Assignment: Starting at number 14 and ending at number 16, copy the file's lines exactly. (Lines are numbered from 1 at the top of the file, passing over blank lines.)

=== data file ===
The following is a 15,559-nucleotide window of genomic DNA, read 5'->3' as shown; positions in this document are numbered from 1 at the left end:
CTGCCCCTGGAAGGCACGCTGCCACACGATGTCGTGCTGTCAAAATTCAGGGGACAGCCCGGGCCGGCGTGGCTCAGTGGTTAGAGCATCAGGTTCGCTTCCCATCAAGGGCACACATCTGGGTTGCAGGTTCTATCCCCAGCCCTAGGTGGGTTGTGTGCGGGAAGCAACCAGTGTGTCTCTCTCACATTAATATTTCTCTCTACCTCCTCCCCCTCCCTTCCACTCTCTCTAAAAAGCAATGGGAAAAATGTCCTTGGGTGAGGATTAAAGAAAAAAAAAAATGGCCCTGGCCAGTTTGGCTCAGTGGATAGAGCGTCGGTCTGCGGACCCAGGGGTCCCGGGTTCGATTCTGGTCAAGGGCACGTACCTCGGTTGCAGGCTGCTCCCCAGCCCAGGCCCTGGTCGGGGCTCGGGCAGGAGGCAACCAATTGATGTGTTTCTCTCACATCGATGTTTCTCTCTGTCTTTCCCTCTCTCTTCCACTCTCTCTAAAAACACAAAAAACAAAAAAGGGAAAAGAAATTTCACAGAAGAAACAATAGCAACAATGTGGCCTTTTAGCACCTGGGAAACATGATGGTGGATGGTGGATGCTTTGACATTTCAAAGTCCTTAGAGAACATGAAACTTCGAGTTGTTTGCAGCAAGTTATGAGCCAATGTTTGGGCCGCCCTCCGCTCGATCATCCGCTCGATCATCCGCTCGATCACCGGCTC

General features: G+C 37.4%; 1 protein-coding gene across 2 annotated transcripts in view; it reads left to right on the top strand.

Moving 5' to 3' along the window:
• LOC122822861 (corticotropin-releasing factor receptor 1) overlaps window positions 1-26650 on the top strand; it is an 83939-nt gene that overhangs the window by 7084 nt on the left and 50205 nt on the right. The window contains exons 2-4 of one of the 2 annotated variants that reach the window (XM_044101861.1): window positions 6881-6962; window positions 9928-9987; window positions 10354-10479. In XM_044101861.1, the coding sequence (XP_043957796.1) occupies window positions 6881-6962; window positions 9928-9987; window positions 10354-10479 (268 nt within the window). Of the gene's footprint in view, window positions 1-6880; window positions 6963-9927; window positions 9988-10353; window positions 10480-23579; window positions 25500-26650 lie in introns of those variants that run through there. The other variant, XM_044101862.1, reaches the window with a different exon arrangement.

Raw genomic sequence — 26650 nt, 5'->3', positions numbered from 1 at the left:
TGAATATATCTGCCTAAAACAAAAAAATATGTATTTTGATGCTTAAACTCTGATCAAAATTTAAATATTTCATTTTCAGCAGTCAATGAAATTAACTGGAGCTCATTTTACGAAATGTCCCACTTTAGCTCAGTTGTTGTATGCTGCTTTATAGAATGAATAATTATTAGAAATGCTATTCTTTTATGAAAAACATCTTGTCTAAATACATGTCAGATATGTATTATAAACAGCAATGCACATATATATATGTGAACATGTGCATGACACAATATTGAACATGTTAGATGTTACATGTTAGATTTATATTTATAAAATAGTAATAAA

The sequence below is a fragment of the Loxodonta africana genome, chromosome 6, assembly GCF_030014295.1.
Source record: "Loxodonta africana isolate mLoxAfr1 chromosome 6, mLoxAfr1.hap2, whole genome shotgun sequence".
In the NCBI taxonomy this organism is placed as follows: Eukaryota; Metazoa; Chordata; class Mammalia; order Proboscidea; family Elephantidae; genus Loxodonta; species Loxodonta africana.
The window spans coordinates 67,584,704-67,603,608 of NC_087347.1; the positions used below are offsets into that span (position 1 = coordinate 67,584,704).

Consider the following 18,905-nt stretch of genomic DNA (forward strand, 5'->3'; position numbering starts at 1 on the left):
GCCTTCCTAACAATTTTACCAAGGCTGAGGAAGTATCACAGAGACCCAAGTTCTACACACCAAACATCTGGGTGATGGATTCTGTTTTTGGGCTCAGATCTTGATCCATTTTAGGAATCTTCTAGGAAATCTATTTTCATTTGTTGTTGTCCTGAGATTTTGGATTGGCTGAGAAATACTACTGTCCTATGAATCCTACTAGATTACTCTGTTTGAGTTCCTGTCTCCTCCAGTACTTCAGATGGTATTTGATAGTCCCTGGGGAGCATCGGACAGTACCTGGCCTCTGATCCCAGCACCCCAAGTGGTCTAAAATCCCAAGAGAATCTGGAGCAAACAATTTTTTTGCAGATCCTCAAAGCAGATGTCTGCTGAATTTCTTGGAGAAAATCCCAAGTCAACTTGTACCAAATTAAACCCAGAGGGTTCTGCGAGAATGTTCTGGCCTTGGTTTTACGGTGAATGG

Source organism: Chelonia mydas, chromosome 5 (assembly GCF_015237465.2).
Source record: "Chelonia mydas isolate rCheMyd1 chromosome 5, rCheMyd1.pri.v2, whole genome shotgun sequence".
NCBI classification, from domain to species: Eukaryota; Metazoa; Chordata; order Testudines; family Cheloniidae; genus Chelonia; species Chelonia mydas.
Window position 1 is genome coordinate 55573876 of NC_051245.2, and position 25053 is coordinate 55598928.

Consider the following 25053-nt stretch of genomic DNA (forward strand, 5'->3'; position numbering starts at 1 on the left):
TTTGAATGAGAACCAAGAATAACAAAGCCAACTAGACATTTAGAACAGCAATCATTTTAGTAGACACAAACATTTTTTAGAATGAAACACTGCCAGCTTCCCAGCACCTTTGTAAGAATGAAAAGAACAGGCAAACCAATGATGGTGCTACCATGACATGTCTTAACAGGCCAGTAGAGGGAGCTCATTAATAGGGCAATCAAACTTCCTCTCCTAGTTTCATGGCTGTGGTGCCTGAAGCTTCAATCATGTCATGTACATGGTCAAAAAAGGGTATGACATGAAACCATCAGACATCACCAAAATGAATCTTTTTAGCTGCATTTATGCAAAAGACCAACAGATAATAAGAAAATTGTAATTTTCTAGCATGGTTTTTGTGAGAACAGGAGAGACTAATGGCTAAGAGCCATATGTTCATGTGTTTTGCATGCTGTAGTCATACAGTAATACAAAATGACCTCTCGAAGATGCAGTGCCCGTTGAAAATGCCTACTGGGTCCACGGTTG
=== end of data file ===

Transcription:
Source organism: Chelonia mydas, chromosome 5 (assembly GCF_015237465.2).
Source record: "Chelonia mydas isolate rCheMyd1 chromosome 5, rCheMyd1.pri.v2, whole genome shotgun sequence".
NCBI classification, from domain to species: Eukaryota; Metazoa; Chordata; order Testudines; family Cheloniidae; genus Chelonia; species Chelonia mydas.